How to Fail at Content Marketing: Don’t Document Your Strategy


Having a documented content marketing strategy increases effectiveness and provides a baseline for measuring ROI.

Content marketing is one of the most effective ways to increase brand awareness, broaden your customer base, and grow your business. Yet of the 88% of B2B marketers using content marketing, only 30% feel their efforts are successful. Why do so many organizations feel they are failing? Simply put, they do not have a documented content marketing strategy in place.

You would never operate your business without 1) creating a strategy, 2) documenting it, and 3) following the strategy. Nor should you launch a marketing program without having a clear idea of what you want to accomplish and how you plan to do that.

A content marketing strategy outlines the methods by which you will target, reach, and engage your audience. Research and execution of these tasks can be quite complex. Writing out a plan and assigning appropriate resources can offer clarity and guidance to your organization throughout the course of your program.

Also, remember that content marketing is more of a marathon than a sprint, and achieving results often takes months, even years. Documenting your strategy allows your team to keep focused on your goals and your plan for achieving them in the interim.  

Here’s why you should take the time to draw up a plan and then write it down.

A documented content marketing strategy is more successful than an undocumented strategy or no strategy at all.

Research conducted by the Content Marketing Institute reveals that businesses that document their content marketing strategy find their efforts significantly more effective than those who don’t. Among B2B marketers surveyed:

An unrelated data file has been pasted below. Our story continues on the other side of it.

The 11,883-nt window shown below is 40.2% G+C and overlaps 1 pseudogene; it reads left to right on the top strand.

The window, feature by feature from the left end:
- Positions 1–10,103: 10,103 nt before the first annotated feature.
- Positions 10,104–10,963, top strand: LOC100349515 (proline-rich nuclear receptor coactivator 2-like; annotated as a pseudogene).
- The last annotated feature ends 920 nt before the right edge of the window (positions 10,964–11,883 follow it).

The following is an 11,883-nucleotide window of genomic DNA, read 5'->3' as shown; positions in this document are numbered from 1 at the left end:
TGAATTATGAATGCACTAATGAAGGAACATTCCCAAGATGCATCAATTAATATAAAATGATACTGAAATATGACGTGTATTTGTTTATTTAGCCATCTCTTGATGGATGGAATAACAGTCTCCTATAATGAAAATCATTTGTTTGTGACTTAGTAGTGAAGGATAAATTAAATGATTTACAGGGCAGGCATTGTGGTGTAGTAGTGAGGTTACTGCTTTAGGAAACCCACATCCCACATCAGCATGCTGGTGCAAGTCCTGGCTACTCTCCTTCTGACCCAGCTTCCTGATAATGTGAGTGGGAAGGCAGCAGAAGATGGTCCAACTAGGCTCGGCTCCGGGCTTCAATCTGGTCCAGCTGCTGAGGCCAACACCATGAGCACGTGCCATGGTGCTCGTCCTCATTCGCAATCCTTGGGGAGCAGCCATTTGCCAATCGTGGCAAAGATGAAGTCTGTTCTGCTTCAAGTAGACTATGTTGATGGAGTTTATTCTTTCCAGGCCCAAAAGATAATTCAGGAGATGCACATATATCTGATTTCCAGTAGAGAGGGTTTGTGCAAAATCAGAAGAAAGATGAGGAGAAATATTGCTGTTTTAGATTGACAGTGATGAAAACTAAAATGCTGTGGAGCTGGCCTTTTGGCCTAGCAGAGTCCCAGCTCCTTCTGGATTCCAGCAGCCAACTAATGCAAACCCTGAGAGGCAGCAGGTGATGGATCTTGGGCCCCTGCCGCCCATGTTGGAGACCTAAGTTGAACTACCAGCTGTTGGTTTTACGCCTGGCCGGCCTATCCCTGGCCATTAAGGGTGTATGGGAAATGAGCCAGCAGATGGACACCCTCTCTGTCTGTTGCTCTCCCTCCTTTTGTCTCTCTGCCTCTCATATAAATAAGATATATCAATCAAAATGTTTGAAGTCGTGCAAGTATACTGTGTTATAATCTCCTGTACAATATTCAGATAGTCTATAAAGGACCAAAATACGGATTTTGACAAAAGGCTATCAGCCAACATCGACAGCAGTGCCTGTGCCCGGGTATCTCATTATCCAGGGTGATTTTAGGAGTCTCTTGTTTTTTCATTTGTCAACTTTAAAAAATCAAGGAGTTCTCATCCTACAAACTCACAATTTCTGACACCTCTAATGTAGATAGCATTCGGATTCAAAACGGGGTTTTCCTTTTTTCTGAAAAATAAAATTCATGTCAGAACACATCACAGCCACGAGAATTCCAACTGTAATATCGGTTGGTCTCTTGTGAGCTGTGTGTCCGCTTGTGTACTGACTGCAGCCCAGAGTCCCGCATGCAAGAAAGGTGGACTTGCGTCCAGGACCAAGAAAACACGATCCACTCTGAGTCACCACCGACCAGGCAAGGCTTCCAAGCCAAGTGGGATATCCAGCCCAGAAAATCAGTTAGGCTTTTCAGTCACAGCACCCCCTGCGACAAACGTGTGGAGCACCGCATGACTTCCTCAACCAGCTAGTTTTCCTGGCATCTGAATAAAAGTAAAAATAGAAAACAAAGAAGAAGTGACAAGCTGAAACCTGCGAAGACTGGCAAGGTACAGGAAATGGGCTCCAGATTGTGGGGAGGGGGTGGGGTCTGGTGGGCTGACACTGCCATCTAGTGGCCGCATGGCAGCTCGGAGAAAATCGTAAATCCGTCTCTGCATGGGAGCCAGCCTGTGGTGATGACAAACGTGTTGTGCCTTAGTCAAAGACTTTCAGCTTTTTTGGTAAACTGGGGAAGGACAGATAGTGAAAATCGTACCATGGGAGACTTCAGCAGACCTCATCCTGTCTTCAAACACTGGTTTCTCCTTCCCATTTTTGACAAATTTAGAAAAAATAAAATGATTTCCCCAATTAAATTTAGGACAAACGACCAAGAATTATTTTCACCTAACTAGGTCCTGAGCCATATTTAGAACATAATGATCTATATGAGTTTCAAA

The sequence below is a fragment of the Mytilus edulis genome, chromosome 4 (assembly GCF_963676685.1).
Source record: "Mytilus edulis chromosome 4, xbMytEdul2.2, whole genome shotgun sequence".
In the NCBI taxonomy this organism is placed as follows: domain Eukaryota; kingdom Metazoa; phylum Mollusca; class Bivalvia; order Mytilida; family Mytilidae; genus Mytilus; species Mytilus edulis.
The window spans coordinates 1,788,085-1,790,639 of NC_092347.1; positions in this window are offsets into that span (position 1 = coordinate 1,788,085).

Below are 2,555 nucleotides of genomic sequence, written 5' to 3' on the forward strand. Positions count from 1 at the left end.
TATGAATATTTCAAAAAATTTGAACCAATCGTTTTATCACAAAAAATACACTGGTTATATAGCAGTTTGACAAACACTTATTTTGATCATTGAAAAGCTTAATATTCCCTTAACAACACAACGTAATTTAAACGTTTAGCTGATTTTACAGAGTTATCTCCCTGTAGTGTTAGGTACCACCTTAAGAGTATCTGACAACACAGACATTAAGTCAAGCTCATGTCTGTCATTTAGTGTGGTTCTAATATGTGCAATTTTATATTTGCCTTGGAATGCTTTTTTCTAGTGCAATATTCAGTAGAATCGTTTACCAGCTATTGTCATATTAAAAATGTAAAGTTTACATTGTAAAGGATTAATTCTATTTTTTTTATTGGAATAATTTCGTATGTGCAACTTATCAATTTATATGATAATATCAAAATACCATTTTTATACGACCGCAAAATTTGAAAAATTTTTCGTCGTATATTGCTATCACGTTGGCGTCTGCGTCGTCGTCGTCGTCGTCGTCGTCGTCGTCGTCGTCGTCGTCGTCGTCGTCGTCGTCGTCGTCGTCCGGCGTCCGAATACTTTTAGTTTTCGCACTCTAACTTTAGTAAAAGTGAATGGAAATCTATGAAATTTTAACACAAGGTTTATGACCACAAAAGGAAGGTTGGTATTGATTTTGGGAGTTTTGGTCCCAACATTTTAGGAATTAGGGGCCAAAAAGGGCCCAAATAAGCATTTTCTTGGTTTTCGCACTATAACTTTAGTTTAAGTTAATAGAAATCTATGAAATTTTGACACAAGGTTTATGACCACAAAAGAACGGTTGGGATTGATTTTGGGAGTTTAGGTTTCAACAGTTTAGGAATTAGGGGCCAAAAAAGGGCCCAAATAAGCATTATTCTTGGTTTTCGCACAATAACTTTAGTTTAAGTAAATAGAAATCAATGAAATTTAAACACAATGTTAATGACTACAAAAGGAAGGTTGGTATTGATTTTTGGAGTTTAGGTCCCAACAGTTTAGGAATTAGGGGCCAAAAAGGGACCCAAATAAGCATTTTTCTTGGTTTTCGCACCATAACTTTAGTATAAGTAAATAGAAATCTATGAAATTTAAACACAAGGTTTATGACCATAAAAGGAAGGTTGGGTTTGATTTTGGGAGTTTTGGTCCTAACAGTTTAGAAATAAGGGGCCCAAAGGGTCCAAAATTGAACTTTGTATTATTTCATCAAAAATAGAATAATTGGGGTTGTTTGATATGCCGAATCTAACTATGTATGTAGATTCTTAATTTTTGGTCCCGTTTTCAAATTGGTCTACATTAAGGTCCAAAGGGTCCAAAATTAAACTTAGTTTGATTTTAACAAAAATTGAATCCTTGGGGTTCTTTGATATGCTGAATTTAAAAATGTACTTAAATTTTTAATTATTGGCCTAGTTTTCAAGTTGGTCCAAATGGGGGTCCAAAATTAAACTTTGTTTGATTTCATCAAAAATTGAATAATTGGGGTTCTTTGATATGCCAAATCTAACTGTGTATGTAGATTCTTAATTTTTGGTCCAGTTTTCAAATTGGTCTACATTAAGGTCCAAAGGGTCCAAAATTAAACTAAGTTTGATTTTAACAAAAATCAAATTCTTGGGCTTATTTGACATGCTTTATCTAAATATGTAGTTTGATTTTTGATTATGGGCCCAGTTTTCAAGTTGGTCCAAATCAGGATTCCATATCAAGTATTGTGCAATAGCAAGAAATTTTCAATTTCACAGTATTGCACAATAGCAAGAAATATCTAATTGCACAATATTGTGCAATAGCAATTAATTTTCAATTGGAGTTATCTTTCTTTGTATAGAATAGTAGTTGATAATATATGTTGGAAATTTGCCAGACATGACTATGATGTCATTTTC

• 60% of those with a documented strategy rate themselves highly, in terms of content marketing effectiveness.
  • Only 32% of those with a verbal strategy rate themselves highly.
  • Of those who rate their organization’s content marketing programs as not at all effective, a mere 13% have a documented strategy.

Further, organizations who meet regularly to check in on their content marketing strategy are much more likely to find it successful — 61% of the most effective marketers surveyed meet daily or weekly to review their progress.

A documented content marketing strategy helps measure ROI.

Many B2B businesses struggle with content marketing or have trouble garnering C-suite support for the program because return on investment is notoriously difficult to measure. In fact, more than half of marketers say one of their top challenges is measuring content effectiveness (57%) and/or measuring the ROI of their content marketing program (52%).

Having a documented strategy in place gives your organization measurable goals against which to compare your results. Your strategy should:

  • Document what you hope to achieve through content marketing — more leads, higher conversion rates, more newsletter sign-ups, etc.
  • Outline a specific methodology for executing those goals
  • Assign human resources to each of the tasks
  • Designate intervals at which to check in and evaluate/adjust your efforts
  • Offer a time frame for completion

Documenting your strategy in such a way clarifies where you are investing time and resources so that calculating ROI is less of an abstract process.

Content Marketing Institute’s research confirms that content marketing success increases when there is organizational clarity about what success looks like, and that organizations with a documented content marketing strategy feel they are successful at tracking ROI. While only 21% of marketers feel they are successful at tracking ROI, that number rises to 35% when there is a documented strategy in place.

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building a content strategy